Tag Archives: Arc’teryx gear reviews
By Michael Lanza
Backpacks come in many sizes and flavors for a reason: so do backpackers. Some of us need a pack for moderate loads, others for heavy loads, while still others want a pack designed for lightweight or ultralight backpacking. Some prefer a minimalist design, others a range of features and access. Everyone wants the best fit and comfort they can find, and almost everyone has a budget.
I looked at all the backpacks intended primarily (if not exclusively) for backpacking that I’ve tested and reviewed at The Big Outside, and selected for this article 10 top performers that stand out for reasons that make each appeal uniquely to a certain type of backpacker, including kids of all ages. I think one of them will be perfect for you—possibly even more than one if, like me, you prefer different packs for different kinds of trips. Continue reading →
By Michael Lanza
Shop for a rain jacket for the backcountry and you’ll see shells for adults ranging in price from well under $150 to over $400, in weight from less than half a pound to over a pound—and just as huge and confusing a range of opinions on them from reviewers and consumers. I’m going to make the choice simple for you. I’ve tested dozens of rain shells over the past two decades, at all price points, from many brands you know and don’t know. Hiking through soaking rains all over the world has shaped what I look for in a jacket.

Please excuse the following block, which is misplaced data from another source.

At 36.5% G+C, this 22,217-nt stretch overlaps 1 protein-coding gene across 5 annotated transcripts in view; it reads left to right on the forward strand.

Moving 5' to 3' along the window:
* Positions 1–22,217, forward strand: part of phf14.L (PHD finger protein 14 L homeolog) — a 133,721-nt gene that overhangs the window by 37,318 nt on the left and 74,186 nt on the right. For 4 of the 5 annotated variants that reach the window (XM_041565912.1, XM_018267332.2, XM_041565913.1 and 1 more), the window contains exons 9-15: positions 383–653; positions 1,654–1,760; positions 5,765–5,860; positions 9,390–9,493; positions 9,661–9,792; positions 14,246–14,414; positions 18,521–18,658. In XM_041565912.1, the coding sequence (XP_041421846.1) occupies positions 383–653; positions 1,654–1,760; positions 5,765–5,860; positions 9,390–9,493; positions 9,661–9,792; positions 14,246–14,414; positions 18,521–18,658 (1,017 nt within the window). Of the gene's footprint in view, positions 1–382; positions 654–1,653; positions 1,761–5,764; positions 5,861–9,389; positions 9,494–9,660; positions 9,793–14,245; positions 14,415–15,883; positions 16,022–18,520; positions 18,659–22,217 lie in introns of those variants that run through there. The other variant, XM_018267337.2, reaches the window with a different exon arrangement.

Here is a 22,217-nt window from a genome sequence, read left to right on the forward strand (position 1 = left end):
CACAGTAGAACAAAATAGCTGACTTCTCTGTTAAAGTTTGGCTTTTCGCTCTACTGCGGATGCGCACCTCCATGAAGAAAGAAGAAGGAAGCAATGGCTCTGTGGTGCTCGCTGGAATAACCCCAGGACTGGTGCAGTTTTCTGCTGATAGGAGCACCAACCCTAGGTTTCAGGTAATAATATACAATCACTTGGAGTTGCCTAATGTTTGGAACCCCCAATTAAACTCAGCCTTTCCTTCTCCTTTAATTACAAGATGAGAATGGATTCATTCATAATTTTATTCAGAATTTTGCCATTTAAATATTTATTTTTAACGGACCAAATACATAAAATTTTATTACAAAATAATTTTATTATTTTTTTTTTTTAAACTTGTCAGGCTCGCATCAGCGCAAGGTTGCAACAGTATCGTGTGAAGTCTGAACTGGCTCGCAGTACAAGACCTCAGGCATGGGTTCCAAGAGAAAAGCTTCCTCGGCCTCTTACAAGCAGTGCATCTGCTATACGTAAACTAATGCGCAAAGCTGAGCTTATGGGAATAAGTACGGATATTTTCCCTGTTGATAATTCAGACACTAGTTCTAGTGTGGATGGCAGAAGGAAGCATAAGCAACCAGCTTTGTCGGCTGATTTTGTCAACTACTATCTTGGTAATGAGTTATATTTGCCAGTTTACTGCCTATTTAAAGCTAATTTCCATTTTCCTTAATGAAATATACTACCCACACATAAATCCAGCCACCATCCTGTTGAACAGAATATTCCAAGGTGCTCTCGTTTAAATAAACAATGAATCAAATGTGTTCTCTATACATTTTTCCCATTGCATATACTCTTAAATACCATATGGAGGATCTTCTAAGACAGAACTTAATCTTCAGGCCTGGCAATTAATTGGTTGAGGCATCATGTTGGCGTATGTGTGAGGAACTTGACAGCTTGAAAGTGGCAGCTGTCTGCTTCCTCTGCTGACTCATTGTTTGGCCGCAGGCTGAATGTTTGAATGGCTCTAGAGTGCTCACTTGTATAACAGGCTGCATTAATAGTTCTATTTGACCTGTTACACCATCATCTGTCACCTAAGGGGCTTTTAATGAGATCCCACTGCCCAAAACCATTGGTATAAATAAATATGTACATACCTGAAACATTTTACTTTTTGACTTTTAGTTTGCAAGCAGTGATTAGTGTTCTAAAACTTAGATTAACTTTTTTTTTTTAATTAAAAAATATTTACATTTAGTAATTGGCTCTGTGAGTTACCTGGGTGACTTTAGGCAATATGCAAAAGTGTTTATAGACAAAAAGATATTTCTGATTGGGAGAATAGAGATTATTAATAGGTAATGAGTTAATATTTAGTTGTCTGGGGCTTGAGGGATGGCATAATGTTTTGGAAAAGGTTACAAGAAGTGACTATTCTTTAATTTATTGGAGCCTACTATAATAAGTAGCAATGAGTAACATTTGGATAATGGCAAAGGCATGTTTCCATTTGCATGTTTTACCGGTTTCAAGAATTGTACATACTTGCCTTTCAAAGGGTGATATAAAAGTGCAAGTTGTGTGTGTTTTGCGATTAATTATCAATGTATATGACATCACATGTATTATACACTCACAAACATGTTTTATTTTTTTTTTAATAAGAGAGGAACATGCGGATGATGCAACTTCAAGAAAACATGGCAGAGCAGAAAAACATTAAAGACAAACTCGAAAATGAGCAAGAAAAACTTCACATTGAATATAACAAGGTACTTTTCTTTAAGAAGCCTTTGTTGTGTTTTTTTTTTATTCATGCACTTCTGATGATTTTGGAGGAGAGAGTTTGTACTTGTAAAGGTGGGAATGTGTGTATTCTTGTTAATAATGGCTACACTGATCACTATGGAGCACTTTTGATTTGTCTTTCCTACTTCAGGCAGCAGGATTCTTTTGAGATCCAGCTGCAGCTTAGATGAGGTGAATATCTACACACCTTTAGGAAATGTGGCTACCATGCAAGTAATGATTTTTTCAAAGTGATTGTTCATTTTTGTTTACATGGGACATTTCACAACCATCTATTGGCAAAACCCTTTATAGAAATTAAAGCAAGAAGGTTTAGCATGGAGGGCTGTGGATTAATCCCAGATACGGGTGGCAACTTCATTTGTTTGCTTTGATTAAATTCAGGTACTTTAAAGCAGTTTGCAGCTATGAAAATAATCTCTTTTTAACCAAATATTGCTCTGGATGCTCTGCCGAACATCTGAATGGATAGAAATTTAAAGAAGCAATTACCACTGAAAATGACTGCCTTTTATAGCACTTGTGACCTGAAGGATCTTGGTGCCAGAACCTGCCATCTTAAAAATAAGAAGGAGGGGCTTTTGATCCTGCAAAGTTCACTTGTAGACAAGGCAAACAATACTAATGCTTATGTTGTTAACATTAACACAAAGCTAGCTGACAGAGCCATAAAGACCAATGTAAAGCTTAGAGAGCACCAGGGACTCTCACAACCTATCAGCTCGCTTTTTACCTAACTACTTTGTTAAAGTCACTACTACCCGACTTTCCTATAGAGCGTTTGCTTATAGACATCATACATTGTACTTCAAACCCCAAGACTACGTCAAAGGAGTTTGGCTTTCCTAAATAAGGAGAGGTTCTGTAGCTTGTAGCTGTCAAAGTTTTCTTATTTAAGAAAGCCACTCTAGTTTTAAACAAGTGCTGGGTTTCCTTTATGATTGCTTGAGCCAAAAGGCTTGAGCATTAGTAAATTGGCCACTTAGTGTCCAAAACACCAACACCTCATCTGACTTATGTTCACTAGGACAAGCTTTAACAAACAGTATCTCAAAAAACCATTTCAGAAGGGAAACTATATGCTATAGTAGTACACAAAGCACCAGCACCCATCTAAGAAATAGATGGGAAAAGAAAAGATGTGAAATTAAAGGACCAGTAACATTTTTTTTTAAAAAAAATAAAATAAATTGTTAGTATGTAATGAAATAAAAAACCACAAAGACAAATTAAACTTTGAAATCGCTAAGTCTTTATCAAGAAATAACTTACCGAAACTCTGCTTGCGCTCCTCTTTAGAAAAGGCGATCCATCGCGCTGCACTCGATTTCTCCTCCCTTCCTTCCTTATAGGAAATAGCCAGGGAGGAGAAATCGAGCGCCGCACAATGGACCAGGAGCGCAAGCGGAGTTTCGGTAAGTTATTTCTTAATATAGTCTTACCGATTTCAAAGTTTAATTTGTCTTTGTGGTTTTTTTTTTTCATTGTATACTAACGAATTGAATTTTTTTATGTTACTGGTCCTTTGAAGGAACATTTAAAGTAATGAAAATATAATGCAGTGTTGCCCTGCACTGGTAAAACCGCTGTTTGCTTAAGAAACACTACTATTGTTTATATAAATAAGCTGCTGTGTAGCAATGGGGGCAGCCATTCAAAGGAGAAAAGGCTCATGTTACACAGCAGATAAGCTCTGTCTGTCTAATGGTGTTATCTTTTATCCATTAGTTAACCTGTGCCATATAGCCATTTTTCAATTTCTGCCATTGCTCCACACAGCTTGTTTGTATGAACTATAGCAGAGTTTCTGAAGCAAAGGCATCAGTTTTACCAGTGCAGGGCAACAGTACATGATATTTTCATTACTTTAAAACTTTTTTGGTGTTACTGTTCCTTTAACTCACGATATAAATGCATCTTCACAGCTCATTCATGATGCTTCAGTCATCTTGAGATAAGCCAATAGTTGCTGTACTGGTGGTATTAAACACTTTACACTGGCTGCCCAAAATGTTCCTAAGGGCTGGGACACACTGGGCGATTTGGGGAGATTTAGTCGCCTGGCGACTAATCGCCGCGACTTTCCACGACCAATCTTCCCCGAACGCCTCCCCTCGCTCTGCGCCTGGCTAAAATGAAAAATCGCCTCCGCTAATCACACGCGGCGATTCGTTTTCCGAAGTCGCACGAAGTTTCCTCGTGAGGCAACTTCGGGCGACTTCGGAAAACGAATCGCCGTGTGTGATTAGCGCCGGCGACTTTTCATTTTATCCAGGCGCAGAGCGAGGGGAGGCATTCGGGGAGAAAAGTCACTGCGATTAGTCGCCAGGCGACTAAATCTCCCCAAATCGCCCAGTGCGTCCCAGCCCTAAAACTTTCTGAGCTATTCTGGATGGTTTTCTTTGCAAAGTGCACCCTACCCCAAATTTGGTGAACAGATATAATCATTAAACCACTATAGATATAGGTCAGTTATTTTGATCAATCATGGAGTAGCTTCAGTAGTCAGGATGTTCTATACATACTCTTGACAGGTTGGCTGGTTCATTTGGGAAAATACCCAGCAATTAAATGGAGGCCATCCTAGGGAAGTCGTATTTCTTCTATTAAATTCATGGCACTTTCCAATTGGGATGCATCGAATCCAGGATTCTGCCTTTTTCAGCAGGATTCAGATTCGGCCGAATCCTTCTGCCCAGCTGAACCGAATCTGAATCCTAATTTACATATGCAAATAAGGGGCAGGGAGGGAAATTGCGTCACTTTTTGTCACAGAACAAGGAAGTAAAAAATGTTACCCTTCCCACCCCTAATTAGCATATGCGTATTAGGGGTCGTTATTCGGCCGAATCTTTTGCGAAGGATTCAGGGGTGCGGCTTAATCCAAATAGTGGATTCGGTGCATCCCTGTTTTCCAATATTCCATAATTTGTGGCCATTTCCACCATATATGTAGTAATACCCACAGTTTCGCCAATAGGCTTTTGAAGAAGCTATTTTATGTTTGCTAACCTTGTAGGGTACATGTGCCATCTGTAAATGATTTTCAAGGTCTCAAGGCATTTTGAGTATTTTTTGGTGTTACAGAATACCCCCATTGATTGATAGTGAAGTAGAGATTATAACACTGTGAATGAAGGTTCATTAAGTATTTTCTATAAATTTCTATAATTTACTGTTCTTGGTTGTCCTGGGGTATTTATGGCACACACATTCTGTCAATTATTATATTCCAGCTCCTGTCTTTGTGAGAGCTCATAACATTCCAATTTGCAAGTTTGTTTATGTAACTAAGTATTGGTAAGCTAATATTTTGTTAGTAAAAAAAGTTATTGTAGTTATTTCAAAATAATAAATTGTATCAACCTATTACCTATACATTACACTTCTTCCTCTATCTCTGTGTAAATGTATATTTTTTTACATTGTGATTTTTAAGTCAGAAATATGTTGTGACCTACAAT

Here are my picks for the five best rain jackets available today, ranging in price from $275 to $425—with great deals available right now on some of these top-performing shells. I think you’ll find one of them is just right for you. Continue reading →
By Michael Lanza
Whether climbing peaks, taking an ultra-dayhike or trail run, Nordic or backcountry skiing, or backpacking, the more time I spend in the backcountry, the more I value and wear lightweight jackets and vests that pull double duty as middle and outer layers. Unlike with heavier, warmer, and less-breathable jackets, you can often wear this type of garment while on the move—while your body is producing heat, but you still need some warmth. That makes you more comfortable and, ultimately, safer in widely ranging mountain weather. Plus, you get more bang for your buck from versatile layers like these because you use them more.
Here are six of the very best. Continue reading →
I have recently stumbled across your blog and become a big fan. Thank you for taking the time to put it together and keep it going. I would like to get your thoughts on what you think is the best waterproof daypack. Long story short, I’m looking for a waterproof daypack because my girlfriend and I are going to be traveling abroad visiting multiple countries. Some will be hot, some will be cool, and some will likely be rainy and others will definitely involve water activities and a lot of hiking or walking around. Continue reading →
I read your article about ultra-backpacking and how you did the John Muir Trail in seven days. I am planning on doing it, but would like to know, for an ultralight backpacker, what items did you use for tent, sleeping bag, etc.? And any feedback or thoughts that you have that would be beneficial for me would be much appreciated.
Covina, CA Continue reading →